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When an AVID Makes You Rabid: Restructuring Media Production Curricula in Response to the Nature of Nonlinear Video Editing
PROCEEDINGS

Association for Media and Technology in Education Annual Meeting,

Abstract

For a new course in media editing at the University of Missouri at Kansas City, a nonlinear, affordable AVID Media Suite Pro system was selected for the student video laboratory, a textbook was chosen, and an instructor was trained. However, there were difficulties concerning the acquisition, delivery, setup, and debugging of the editing hardware/software. Nonlinear editing compels a different way of preparing for the edit session and of working through distinct and dissimilar stages of editing. Illustrating these new methods and concepts within the course was done using the usual mix of lecture, text study, demonstration, and student productions. But unexpected changes had to be made to accommodate physical peculiarities inherent in this new type of media editing technology. Of particular concern were computer-related characteristics that proved to be more difficult to accommodate in an instructional rather than a commercial media environment. In all nonlinear situations, video and audio material must first be transferred onto computer disk drives before editing, and this takes place in real time--there is no quick on/off of video and audio materials or the editors using them, and keeping every student's media files always loaded quickly "eats up" available disk storage space. Short courses limited to eight students with content limited to nonlinear editing are now being tried. Once the technology and price solutions get to the point where nonlinear stations are as easy as tape stations, there can be a return to the holistic learning experiences that work well for students. (NKA)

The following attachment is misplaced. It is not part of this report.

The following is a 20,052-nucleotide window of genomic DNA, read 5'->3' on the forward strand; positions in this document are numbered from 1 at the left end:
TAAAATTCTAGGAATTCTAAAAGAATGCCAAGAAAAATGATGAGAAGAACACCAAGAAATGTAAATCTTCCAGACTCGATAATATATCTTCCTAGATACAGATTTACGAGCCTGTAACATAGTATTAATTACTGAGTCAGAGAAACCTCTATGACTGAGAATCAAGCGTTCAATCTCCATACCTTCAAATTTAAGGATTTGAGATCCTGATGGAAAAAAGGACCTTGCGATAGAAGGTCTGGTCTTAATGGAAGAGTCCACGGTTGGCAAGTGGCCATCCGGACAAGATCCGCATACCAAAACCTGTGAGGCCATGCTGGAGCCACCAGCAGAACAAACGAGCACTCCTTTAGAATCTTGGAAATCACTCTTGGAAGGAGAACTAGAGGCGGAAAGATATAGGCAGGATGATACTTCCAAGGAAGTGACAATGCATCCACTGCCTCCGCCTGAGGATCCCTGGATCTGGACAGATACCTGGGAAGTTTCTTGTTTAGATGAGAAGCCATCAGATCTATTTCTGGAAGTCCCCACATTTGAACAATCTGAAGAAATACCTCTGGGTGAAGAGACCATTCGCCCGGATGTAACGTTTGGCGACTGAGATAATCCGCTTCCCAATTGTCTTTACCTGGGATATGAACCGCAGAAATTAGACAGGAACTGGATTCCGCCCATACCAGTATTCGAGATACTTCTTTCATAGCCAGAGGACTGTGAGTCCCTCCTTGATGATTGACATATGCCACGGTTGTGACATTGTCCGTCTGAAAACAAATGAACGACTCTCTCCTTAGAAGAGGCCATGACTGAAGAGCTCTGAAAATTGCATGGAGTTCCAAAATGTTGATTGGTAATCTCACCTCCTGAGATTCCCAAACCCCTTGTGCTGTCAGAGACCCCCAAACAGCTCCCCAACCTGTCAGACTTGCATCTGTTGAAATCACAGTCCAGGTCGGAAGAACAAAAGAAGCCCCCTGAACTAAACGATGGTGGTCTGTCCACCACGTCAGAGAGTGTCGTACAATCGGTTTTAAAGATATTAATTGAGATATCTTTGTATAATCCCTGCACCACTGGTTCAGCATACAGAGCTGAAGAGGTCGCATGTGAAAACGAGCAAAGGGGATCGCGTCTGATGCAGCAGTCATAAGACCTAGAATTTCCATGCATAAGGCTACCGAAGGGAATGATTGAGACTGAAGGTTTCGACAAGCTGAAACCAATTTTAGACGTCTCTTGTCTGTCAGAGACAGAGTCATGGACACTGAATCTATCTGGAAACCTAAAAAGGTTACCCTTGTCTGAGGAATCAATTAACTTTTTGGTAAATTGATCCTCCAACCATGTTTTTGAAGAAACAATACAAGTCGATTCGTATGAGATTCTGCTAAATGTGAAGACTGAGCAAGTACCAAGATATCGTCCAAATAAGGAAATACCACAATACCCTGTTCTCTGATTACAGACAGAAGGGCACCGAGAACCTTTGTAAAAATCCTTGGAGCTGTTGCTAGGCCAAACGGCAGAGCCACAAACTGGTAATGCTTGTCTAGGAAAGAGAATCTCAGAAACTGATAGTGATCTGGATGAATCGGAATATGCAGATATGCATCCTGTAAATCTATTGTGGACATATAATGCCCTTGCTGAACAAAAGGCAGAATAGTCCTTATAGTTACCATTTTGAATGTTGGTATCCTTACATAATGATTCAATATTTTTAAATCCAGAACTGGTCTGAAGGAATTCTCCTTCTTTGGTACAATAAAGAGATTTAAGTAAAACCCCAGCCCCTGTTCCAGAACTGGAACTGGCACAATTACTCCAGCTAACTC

Citation

Gutenko, G. (1997). When an AVID Makes You Rabid: Restructuring Media Production Curricula in Response to the Nature of Nonlinear Video Editing. Presented at Association for Media and Technology in Education Annual Meeting 1997. Retrieved November 29, 2021 from .

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